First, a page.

He couldn’t lose. Not after five perfect murders.
The trunk was silent, but he still didn’t relax. Three cars remained in front of his. They each slowed to a roll, were waved through, and then disappeared onto the bridge.
He rolled, slowed, and one of the cops waved him through. He pressed the gas pedal.
A piercing scream came from the trunk.
He froze. He wanted to press the gas to the floor, find a hole to drive through, keep going until he drove off the bridge. Ending his life, and the life of the girl in the trunk.
Maybe they hadn’t heard her.
He glanced at the two cops. They were walking quickly toward him. Their guns were already in their hands.
“Sir! Keep your hands where we can see them!”
Instead of fleeing, Adam put his hands on the steering wheel and forced himself not to cry.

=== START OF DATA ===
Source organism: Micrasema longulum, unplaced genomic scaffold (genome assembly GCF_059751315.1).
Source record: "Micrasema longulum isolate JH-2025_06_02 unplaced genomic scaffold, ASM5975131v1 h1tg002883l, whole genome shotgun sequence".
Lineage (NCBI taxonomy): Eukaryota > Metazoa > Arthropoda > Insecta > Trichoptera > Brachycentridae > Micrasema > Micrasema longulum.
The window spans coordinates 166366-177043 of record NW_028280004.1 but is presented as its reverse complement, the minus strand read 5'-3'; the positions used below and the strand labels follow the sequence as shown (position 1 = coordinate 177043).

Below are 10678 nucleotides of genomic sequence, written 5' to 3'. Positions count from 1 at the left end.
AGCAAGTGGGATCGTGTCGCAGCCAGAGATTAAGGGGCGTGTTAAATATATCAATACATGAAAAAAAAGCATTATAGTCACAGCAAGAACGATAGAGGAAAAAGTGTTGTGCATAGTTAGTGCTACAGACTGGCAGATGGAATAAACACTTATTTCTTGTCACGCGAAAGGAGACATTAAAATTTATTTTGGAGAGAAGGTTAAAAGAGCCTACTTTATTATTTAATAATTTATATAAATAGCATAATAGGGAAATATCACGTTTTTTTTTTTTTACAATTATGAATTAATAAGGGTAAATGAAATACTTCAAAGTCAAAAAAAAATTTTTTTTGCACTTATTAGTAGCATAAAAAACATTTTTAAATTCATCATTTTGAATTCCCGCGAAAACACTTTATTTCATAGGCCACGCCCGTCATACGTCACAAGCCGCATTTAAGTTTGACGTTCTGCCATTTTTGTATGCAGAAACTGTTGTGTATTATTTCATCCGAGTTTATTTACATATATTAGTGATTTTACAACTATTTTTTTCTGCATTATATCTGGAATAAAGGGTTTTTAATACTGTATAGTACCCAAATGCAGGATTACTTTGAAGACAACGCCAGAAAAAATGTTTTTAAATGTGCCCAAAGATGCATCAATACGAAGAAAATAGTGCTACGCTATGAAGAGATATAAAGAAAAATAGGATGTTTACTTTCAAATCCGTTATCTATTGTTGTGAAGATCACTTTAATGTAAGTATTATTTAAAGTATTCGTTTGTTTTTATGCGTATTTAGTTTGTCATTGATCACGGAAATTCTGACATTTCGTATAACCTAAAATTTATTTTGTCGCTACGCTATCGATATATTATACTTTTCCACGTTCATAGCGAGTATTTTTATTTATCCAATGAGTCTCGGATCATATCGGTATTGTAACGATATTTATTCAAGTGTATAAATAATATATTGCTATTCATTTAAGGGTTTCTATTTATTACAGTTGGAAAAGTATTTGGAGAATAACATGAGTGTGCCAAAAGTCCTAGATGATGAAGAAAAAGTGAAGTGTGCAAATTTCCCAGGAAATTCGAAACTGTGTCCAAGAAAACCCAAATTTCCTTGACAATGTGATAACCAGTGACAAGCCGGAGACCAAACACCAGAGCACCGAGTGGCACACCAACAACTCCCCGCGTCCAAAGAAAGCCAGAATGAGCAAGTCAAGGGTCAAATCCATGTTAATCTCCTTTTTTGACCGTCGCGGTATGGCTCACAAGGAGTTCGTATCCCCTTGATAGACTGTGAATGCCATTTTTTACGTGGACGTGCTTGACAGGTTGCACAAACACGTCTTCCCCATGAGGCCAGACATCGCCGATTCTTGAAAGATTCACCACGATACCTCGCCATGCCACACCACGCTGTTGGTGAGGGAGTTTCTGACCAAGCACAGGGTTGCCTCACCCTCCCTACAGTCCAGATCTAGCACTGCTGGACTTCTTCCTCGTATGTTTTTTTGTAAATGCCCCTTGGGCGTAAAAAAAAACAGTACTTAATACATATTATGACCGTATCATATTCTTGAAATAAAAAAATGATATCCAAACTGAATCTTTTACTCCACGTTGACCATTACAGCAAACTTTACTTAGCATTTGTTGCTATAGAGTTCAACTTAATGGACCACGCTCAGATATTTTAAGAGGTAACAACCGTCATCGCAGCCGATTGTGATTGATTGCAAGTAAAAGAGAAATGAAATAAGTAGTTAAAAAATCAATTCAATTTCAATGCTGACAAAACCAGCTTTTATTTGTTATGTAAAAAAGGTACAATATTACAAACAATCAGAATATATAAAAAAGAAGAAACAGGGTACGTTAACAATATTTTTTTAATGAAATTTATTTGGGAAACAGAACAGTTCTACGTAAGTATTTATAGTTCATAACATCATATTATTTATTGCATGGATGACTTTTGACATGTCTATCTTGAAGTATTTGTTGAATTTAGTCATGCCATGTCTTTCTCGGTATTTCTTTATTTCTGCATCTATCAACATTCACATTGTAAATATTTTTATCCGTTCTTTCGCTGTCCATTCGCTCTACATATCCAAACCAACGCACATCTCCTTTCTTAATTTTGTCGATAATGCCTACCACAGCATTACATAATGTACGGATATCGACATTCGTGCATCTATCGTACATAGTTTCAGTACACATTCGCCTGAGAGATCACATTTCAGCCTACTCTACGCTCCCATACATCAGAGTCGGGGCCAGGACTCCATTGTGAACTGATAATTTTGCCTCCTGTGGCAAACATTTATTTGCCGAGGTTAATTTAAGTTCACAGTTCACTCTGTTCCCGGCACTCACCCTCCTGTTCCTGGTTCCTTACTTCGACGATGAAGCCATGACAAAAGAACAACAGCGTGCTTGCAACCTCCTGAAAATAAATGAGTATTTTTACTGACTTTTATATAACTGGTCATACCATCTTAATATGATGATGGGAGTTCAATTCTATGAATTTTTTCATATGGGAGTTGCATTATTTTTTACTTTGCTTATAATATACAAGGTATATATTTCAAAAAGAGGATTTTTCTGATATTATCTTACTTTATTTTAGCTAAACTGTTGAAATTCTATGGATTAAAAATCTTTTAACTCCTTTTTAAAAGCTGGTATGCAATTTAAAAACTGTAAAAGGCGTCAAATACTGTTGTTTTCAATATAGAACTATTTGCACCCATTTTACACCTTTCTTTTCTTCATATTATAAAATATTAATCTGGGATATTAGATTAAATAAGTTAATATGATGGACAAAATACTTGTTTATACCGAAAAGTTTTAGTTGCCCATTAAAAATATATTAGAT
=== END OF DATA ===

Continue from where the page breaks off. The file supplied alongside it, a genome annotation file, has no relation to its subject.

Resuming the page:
Maxine Revere stood in the doorway of Ben’s office while he finished his conversation with the New York City district attorney.
Max took the D.A.’s verbal attack as a compliment. After all, she had a love-hate relationship with him. In fact, she had a love-hate relationship with most of the people in her life.
“Yes, she is.” Ben caught her eye and put his finger to his lips as he leaned over his speakerphone. “I’ll give her the good news. Thank you, Richard.”
He pressed the off button before the D.A. could change his mind—or Max could give him a piece of her mind.
Ben’s huge grin threatened to swallow him. He jumped out of his chair and squeezed her arm as he grabbed his blazer off the coat rack.
“I don’t know what you said to him, Max, but it worked.”
“It was as much you as me,” she told her producer. She’d played hardball with Richard and Ben played Mr. Nice Guy; between them, they got exactly what she wanted. An interview with Adam Bachman, the twenty-seven-year-old bartender on trial for five murders.
“You’ll have twenty minutes,” he said as they walked to the elevator. The Maximum Exposure offices occupied half of the eighteenth floor of a Seventh Avenue skyscraper, south of Times Square. “Make them count.”